Across all three “comment areas” for, against or neutral, 23 coaches disliked having to face in-district opponents again in the playoffs, especially since those games could come as little as a week or two after having played them in the regular season
While there will doubtless continue to be early-round mismatches, there also will be highly ranked teams knocked out of the playoffs early. Class A contenders Hazard and Pikeville, both past state champions, occupy the same district. That conflict also exists for teams like Paintsville and Raceland; Mayfield and Murray; Danville, Somerset, Washington County and Lexington Christian; Boyle County and Lexington Catholic; and Scott County and Frederick Douglass.
But in the end, to win a state title you have to win the next game, whatever it holds, many coaches said.
“We know that if you want to get to Week 5 in the playoffs, you’ve got to beat a good team in Week 1, Week 2, 3, 4 and 5,” said Lexington Catholic’s Nigel Smith. “It’s just a matter of, ‘oh we get to play that team in Week 2 (of the playoffs) instead of Week 4 or 5.’ It really doesn’t matter. We’ve done it before (replayed regular-season opponents like Boyle County). It’s nothing outside anything normal or crazy.”
What does RPI mean?
The RPI, an acronym for “Ratings Percentage Index” is the name for a formula to rate teams based on their performance. It’s most commonly used in reference to college basketball, but it has come into use in other sports and by other high school athletics associations.
The KHSAA has announced its formula will take into account win-loss records plus opponents’ win-loss records, and opponents’ opponents’ win-loss records. In the formula teams get 1 point for a win, 0.5 points for a tie and 0 points for a loss as the “game result.”
The actual formula is game result x (0.35 × winning percentage) + (0.35 × opponents’ winning percentage) + (0.30 × opponents’ opponents’ winning percentage). Do that for every regular-season game and then add them all up and you have a team’s RPI. Got that?
Running up the score doesn’t benefit teams in this formula. Playing a lot of easy games doesn’t either. And there are variables that pertain to teams who play out-of-state opponents, as Trinity does each year.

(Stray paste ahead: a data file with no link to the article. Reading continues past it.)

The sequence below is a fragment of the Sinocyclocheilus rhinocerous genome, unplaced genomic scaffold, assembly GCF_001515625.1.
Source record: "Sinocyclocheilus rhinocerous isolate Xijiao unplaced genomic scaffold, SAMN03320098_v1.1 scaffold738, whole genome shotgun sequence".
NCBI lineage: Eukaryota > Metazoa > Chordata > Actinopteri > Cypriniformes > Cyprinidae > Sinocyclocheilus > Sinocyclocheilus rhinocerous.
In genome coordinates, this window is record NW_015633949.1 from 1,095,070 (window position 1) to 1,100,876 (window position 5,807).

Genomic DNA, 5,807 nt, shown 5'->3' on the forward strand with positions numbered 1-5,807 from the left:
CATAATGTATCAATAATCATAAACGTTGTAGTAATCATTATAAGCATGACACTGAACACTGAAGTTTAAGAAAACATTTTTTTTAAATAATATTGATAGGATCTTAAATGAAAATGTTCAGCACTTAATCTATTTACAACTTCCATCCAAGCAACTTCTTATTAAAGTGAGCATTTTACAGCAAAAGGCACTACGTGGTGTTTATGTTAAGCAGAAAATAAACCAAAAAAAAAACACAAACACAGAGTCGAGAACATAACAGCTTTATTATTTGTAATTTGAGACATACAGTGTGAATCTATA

The KHSAA has previously said it would begin releasing its RPI rankings by Week 6 of the season and they will be frozen as the “playoff RPI” after Week 11, but final details have not been announced. The RPI will be used to seed the third and fourth rounds on each side of the state so that the highest seed among Districts 1-4 will host the lowest seeds and the same, respectively, for Districts 5-8 in each class.
“I love it,” said Monroe County Coach Billy Joe Murphy. “The favorite (most impressive team during the regular season) should be rewarded by having the easiest road and host the most games.”
While that’s true, some coaches express dismay at home-field advantage going strictly to seeding rather than being rotated as in past years.
“I think it is a disadvantage to small schools like us to never be able to host a semi-state game again,” said Campbellsville’s Dale Estes. “At least every two years if we made it to the final four one of those years we were hosting the game in the old format.”
High school football 2019
The 2019 high school football season kicks off Friday, Aug. 23. New high school sports beat writer Jared Peck will be rolling out several stories over the next two weeks in the Herald-Leader and on Kentucky.com previewing the season around the city, region and state and highlighting the top players and games.